Hurt by Justin’s treatment, mocked in the press, and frustrated by her label’s constraints, Britney set out to take artistic control of her music. She found Michelle Bell, a songwriter she clicked with and trusted, and brought in more personal songs and ideas for her next album. One song was the ballad “Everytime,” which Britney had written herself and performed on the piano, a skill she had not been able to show off before in her more prepackaged pop material. Britney and Bell wrote a demo called “Look Who’s Talking Now,” an attempt to take back the breakup narrative with lyrics like “This song is all about me, damn right it’s all about me” and “So look who’s talking now / That’s what this song’s about, me.” Another song, “Take Off,” covered more political topics, with Britney speaking out against the war in Iraq and promoting tolerance for gay people. She also experimented with different genres, including R&B and country, to push her sound in a new direction. Angela Hunte, another songwriter recruited for theses sessions, said that Britney considered these songs more empowering than her previous work. When she brought the songs to her label, they rejected all of them but “Everytime.”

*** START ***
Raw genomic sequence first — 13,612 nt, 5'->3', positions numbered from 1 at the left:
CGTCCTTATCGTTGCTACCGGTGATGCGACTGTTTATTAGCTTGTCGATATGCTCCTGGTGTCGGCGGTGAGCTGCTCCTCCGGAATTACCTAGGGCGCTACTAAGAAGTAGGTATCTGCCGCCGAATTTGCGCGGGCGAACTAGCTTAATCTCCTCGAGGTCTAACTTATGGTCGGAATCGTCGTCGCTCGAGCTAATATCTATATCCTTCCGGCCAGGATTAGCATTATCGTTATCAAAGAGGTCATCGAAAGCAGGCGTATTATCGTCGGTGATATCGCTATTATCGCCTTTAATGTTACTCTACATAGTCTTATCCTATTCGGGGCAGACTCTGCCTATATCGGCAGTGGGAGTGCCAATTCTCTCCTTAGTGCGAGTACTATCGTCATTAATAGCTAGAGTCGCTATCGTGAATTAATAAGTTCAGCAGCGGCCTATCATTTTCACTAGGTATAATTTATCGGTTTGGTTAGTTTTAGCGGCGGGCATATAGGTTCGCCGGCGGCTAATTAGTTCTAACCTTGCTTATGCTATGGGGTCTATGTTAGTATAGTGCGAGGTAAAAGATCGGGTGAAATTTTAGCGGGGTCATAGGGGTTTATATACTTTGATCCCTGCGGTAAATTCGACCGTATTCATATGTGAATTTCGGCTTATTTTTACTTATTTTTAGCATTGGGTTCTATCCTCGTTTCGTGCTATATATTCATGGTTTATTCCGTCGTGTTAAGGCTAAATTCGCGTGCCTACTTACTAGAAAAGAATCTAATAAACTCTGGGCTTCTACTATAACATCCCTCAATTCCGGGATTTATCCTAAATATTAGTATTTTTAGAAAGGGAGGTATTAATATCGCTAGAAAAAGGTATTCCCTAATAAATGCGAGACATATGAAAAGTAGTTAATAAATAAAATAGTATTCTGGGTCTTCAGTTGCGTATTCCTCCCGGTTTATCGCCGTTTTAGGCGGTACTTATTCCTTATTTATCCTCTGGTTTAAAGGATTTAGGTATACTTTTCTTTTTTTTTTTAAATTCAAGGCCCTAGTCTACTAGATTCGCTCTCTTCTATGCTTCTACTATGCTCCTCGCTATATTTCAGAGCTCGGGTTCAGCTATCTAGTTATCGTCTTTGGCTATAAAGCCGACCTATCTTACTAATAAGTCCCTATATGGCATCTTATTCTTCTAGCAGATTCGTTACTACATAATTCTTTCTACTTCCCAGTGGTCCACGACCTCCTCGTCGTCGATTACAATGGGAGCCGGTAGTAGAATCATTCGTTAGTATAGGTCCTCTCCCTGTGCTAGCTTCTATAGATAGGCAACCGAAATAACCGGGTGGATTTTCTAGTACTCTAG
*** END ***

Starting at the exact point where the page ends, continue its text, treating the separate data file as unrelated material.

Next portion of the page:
source: BuzzFeed, 2014
Several critics would call “Everytime” the best song of the album. The other songs that Britney had found empowering, which were written with two female songwriters she trusted, were discarded. The songs that did make it onto what would become In the Zone were largely written with male co-writers and included choices like “Outrageous,” a song written by R. Kelly, and “Touch of My Hand,” a song about masturbation.